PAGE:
Traveltech has opened the travel industry up to rapid innovation, customers are now using online travel agencies (OTA’s) to compare millions of accommodation and travel choices to best suit their needs enabling businesses to grow into this global marketplace. Global Distribution Systems (GDSs) are also used as data networks to connect service providers such as airlines and hotels to these travel agents. In 2019, data from the office for national statistics (ONS) showed that there were 93.1 million visits overseas by UK residents whilst overseas residents made 40.9 million visits to the UK spending a total of £28.4bn highlighting the economic importance of the travel industry.

Case study

Marketplace for experiences

Craig Everett, Co-founder and CEO

Holibob

Holibob is a B2B platform for the distribution of experiences and things to do. We are on a mission to make incredible experiences and things to do easily accessible to every traveller globally. 

During the pandemic, Holibob has been building B2B technology to help operators come back stronger after the pandemic by providing a platform that brings operators, resellers and their end-customers closer together.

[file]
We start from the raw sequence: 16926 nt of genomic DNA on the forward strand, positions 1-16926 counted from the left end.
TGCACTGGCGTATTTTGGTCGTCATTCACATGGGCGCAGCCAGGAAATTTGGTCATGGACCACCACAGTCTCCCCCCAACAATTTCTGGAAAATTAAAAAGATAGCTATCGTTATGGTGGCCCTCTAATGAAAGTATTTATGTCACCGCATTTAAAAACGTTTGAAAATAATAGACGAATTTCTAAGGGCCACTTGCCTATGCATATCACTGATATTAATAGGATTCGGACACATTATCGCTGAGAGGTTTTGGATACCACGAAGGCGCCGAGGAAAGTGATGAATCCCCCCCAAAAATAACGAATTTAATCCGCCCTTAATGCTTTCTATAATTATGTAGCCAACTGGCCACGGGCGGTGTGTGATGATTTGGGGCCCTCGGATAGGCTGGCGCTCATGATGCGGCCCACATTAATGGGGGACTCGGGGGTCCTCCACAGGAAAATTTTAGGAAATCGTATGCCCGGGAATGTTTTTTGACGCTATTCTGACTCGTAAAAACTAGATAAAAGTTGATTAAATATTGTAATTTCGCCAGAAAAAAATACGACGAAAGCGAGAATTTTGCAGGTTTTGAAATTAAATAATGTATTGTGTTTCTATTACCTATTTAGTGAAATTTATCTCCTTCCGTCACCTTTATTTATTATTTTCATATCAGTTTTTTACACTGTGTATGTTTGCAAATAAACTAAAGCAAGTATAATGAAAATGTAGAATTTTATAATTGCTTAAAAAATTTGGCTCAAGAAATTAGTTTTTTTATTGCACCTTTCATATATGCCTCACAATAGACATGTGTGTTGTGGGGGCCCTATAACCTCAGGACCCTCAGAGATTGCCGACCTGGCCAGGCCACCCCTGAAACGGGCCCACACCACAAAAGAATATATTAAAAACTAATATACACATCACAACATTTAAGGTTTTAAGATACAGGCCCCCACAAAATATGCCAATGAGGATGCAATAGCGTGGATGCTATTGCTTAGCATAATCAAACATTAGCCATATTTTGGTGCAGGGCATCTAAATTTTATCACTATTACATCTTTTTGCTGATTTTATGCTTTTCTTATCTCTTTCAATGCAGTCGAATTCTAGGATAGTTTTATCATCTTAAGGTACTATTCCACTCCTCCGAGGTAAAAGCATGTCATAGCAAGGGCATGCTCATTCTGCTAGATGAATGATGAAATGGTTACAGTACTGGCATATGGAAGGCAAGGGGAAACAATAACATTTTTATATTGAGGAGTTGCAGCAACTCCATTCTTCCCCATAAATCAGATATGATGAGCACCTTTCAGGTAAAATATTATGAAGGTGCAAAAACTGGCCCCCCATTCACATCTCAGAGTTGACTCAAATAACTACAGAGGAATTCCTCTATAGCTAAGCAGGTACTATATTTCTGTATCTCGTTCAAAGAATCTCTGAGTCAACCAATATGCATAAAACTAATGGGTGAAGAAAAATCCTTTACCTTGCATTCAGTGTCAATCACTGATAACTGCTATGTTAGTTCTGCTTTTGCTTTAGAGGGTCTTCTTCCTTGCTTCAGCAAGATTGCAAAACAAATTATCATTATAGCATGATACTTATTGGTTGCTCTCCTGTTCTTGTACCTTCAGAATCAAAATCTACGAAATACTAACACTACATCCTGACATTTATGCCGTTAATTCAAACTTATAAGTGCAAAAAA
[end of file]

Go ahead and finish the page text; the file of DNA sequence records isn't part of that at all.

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UK equity investment

Despite the pandemic, equity investment in traveltech was over £350mn in 2020

Between 2015 and 2019, UK Traveltech companies saw equity investment more than double from £190mn to £504mn. The pandemic brought a halt to the majority of international travel which saw investment decline in 2020. However it was still £358mn in 2020. This is 8% higher than investment in 2017.

In 2020, there were several huge Traveltech deals including Impala, a London based Traveltech company that has developed a JSON API for the hotel industry to integrate property management systems which raised £15.5mn. There were also other significant deals from I6 Systems, a Hampshire based company that develops fuel management forward for the aviation industry which raised £7mn.

(Source: Beauhurst, Tech Nation, 2021)

Number of deals

In 2019, as well as being a record year for Traveltech investment, it was also a record year for the volume of equity deals completed. Traveltech investors invested in 306 deals, which fell to 249 deals in 2020 due to the pandemic. Despite this, there were still sizable investments in 2020 including Masabi, a ticketing platform for transport which raised £4mn as well as Travala, based in Lancashire which raised £1.49mn for their blockchain-based accommodation platform.

(Source: Beauhurst, Tech Nation, 2021)

Case study

Contactless guest journey

Julie Grieve, Founder and CEO

Criton